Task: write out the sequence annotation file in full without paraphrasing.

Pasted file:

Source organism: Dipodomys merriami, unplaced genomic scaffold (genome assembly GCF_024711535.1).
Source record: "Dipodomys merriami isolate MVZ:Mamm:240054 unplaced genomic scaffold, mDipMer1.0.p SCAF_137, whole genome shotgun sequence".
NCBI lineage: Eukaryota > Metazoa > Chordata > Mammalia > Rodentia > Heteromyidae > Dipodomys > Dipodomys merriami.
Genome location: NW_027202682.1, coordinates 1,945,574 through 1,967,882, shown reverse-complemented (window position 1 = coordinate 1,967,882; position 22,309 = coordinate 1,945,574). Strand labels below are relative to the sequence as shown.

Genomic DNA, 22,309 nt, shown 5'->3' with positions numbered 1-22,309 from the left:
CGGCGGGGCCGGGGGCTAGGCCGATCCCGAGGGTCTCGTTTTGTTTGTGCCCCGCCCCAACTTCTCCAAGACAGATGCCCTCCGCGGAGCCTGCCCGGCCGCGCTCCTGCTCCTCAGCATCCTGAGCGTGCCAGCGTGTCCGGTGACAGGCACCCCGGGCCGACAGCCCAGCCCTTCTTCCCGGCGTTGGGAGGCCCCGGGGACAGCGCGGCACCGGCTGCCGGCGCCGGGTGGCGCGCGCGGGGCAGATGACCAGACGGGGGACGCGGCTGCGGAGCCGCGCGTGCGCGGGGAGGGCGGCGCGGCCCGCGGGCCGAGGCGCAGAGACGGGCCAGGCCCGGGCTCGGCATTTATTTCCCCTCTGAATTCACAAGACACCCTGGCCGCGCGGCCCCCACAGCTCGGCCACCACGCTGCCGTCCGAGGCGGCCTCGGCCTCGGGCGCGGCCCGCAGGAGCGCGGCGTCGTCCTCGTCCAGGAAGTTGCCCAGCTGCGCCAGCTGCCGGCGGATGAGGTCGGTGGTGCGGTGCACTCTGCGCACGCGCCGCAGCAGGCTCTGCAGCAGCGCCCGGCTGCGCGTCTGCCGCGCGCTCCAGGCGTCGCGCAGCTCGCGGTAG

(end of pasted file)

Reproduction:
Source organism: Dipodomys merriami, unplaced genomic scaffold (genome assembly GCF_024711535.1).
Source record: "Dipodomys merriami isolate MVZ:Mamm:240054 unplaced genomic scaffold, mDipMer1.0.p SCAF_137, whole genome shotgun sequence".
NCBI lineage: Eukaryota > Metazoa > Chordata > Mammalia > Rodentia > Heteromyidae > Dipodomys > Dipodomys merriami.
Genome location: NW_027202682.1, coordinates 1,945,574 through 1,967,882, shown reverse-complemented (window position 1 = coordinate 1,967,882; position 22,309 = coordinate 1,945,574). Strand labels below are relative to the sequence as shown.

Genomic DNA, 22,309 nt, shown 5'->3' with positions numbered 1-22,309 from the left:
CGGCGGGGCCGGGGGCTAGGCCGATCCCGAGGGTCTCGTTTTGTTTGTGCCCCGCCCCAACTTCTCCAAGACAGATGCCCTCCGCGGAGCCTGCCCGGCCGCGCTCCTGCTCCTCAGCATCCTGAGCGTGCCAGCGTGTCCGGTGACAGGCACCCCGGGCCGACAGCCCAGCCCTTCTTCCCGGCGTTGGGAGGCCCCGGGGACAGCGCGGCACCGGCTGCCGGCGCCGGGTGGCGCGCGCGGGGCAGATGACCAGACGGGGGACGCGGCTGCGGAGCCGCGCGTGCGCGGGGAGGGCGGCGCGGCCCGCGGGCCGAGGCGCAGAGACGGGCCAGGCCCGGGCTCGGCATTTATTTCCCCTCTGAATTCACAAGACACCCTGGCCGCGCGGCCCCCACAGCTCGGCCACCACGCTGCCGTCCGAGGCGGCCTCGGCCTCGGGCGCGGCCCGCAGGAGCGCGGCGTCGTCCTCGTCCAGGAAGTTGCCCAGCTGCGCCAGCTGCCGGCGGATGAGGTCGGTGGTGCGGTGCACTCTGCGCACGCGCCGCAGCAGGCTCTGCAGCAGCGCCCGGCTGCGCGTCTGCCGCGCGCTCCAGGCGTCGCGCAGCTCGCGGTAG